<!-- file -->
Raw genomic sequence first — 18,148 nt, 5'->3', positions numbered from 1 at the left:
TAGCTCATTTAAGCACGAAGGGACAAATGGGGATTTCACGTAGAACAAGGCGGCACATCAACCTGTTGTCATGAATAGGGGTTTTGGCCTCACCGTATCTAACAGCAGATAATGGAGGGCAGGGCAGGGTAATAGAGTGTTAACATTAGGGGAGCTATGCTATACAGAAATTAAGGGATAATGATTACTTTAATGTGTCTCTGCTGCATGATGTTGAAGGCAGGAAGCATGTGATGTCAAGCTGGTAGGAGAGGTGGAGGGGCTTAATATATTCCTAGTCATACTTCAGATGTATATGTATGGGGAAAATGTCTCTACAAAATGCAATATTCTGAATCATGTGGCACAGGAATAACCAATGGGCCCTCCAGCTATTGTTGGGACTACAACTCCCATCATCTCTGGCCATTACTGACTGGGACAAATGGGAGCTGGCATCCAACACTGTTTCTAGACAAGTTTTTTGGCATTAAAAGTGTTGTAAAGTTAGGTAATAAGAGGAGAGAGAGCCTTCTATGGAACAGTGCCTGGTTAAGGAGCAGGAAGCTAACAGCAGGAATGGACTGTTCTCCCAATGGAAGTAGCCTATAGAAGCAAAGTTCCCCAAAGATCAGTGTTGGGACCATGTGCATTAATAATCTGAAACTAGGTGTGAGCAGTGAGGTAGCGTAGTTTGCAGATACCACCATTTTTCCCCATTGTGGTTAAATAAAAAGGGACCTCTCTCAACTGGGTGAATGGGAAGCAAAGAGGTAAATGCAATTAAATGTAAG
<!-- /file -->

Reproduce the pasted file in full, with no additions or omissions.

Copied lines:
Raw genomic sequence first — 18,148 nt, 5'->3', positions numbered from 1 at the left:
TAGCTCATTTAAGCACGAAGGGACAAATGGGGATTTCACGTAGAACAAGGCGGCACATCAACCTGTTGTCATGAATAGGGGTTTTGGCCTCACCGTATCTAACAGCAGATAATGGAGGGCAGGGCAGGGTAATAGAGTGTTAACATTAGGGGAGCTATGCTATACAGAAATTAAGGGATAATGATTACTTTAATGTGTCTCTGCTGCATGATGTTGAAGGCAGGAAGCATGTGATGTCAAGCTGGTAGGAGAGGTGGAGGGGCTTAATATATTCCTAGTCATACTTCAGATGTATATGTATGGGGAAAATGTCTCTACAAAATGCAATATTCTGAATCATGTGGCACAGGAATAACCAATGGGCCCTCCAGCTATTGTTGGGACTACAACTCCCATCATCTCTGGCCATTACTGACTGGGACAAATGGGAGCTGGCATCCAACACTGTTTCTAGACAAGTTTTTTGGCATTAAAAGTGTTGTAAAGTTAGGTAATAAGAGGAGAGAGAGCCTTCTATGGAACAGTGCCTGGTTAAGGAGCAGGAAGCTAACAGCAGGAATGGACTGTTCTCCCAATGGAAGTAGCCTATAGAAGCAAAGTTCCCCAAAGATCAGTGTTGGGACCATGTGCATTAATAATCTGAAACTAGGTGTGAGCAGTGAGGTAGCGTAGTTTGCAGATACCACCATTTTTCCCCATTGTGGTTAAATAAAAAGGGACCTCTCTCAACTGGGTGAATGGGAAGCAAAGAGGTAAATGCAATTAAATGTAAG